(Taking a) Break (from) the Internet

douglas-coupland-i-miss-my-pre-internet-brain-800x800

From Douglas Coupland’s “Slogans for the 21st Century”

This is a self-indulgent post (“as opposed to what?” you may well ask) meant to solidify my plans and give myself a little accountability, but it could be used it as a guide or jumping off point for anyone looking to take a break from the internet.

Yes, let’s go with that.

I’m a habitual break-taker, sprinkling the occasional week, two weeks, or month “off” of various parts of the internet throughout the year. January is a popular time for me to take such a break, as are the lead ups to elections (provincial and federal are coming up in 2019, which is not a coincidence). But I’m not that good at taking breaks, because I usually end up lurking on the social media channels I’m supposed to be taking a break from (so really, I’m just taking a break from posting) and because once the break is over, I go right back to being extremely online.

This time, things will be different! Famous last words, yes, but I have a plan:

  1. Preparation: So far, I’ve subscribed to print newspapers for the first time since the early aughts, and put Jarod Lanier’s Ten Arguments for Deleting Your Social Media Accounts Right Now on hold at the library. Over the next week, I will download some emergency podcasts for my kids, properly set up the radio in my car, prepay some bills, use StayFocusd to block a bunch of sites and set up an email auto responder, all to allow me to have…
  2. An Offline Christmas: I’m going to stay off the internet from the time I leave work on Friday, Dec. 21, to my return on Monday, January 7. Christmas break is the only time I could possibly not use the internet at all. I’ve never tried this, and if I fail, it’ll probably be because I need directions somewhere.
  3. Social media blackout: When I return to the interwebz on January 7, I will not be returning to any kind of social media or anything with a comments section, including (deep breath) Twitter, Instagram, Facebook, Reddit, YouTube, Goodreads, WordPress, podcast apps, message boards of any kind, content aggregators of any kind (Buzzfeed, HuffPo etc.), celebrity gossip or snark sites of any kind, and blogs of any kind (including “corporate” ones like Book Riot or LitHub). This phase will last until at least March 31, at which time I will reevaluate.
  4. #StopTwitter2019: I’m less certain about this, but I’m leaning towards staying off Twitter for the entire year. I’ve already been off since Dec. 1, and it feels pretty good. As mentioned, us Albertans are headed into two major elections in 2019, and whether or not vile Jason Kenney becomes Premier, or devastatingly handsome, but honestly pretty ineffective Justin Trudeau remains PM, I don’t want to wade through the performative outrage that will ensue. And I certainly don’t need Twitter to tell me how to vote; I’ve been voting ABC (anyone but Conservative) since the days of dial up.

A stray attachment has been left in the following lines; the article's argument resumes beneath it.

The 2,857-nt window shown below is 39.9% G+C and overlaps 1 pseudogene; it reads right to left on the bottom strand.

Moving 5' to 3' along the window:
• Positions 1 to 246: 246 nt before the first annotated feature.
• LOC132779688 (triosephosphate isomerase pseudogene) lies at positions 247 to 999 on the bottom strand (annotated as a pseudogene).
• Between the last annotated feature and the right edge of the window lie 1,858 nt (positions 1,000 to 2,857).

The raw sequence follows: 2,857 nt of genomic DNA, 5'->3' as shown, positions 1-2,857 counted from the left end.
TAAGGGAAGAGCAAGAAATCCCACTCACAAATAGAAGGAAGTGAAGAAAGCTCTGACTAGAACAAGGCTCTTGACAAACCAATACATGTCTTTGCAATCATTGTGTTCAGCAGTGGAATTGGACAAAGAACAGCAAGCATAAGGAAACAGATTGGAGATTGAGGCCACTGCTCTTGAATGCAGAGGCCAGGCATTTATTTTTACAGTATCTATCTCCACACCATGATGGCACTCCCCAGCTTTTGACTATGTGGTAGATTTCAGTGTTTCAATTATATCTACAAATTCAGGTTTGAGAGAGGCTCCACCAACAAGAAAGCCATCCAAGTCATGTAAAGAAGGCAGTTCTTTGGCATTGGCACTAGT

I hope that by taking a real break, both from posting (and lapping up the dopamine hits when the same 4 or 5 people like all my posts, hey guys, I will miss you!) and from the reading/outrage cycle, I can remember what it was like before Web 2.0, when my bad habits were more simple, like picking at my split ends. Guess I better grow my hair out a bit longer.

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12 comments

  1. Kenzie Pierce

    Good luck with your challenge; you can do it! 🙂 These days, social media is SO hard to break from once you’ve been on it. I finally managed to completely delete my Facebook and Instagram accounts 6 months ago, and I have loved being less exposed to all that and not having to worry about how I present myself online. It really feels so good! You rock!

  2. Naomi

    We’ll miss you. But it does sound pretty nice. I hope it goes well. I’ll be very curious to hear about it once you’re back (if you ever decide to come back)!

    • lauratfrey

      Thanks Rachel, I miss you too 🙂 We’ll see. I got online when I was 13 years old (early adopter!) so hard to say if I can. I know you can’t really turn back the clock!

  3. Debbie Rodgers @Exurbanis

    I’m going to miss you, Laura, but I hope it all works out for you. I’d love to have my pre-Internet brain back, but I’m not sure the world can accommodate that. I’m really interested in how it you do – and look forward to hearing about it in the new year?

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  5. Laila@BigReadingLife

    This is awesome. I wish you the best! I deactivated Facebook about a year ago and I don’t really miss it. If something crazy or sad happens with a high school friend I have a good pal who will tell me about it – so she functions as my Facebook! Without the soul-sucking political mess. Sadly, I have filled the time i used to spend on Facebook with Twitter and Instagram, but they don’t seem to make me as crazy as FB. I admire your plan – it’s very detailed and I think that will make it work.

  6. Roxanne Felix-Mah

    I think it’s a great idea – make sure you blog about your re-evaluation. I have withdrawn my addiction to facebook, working on other social media platforms. Life is better without FB! And thanks for book recommendation – I reserved it at EPL!

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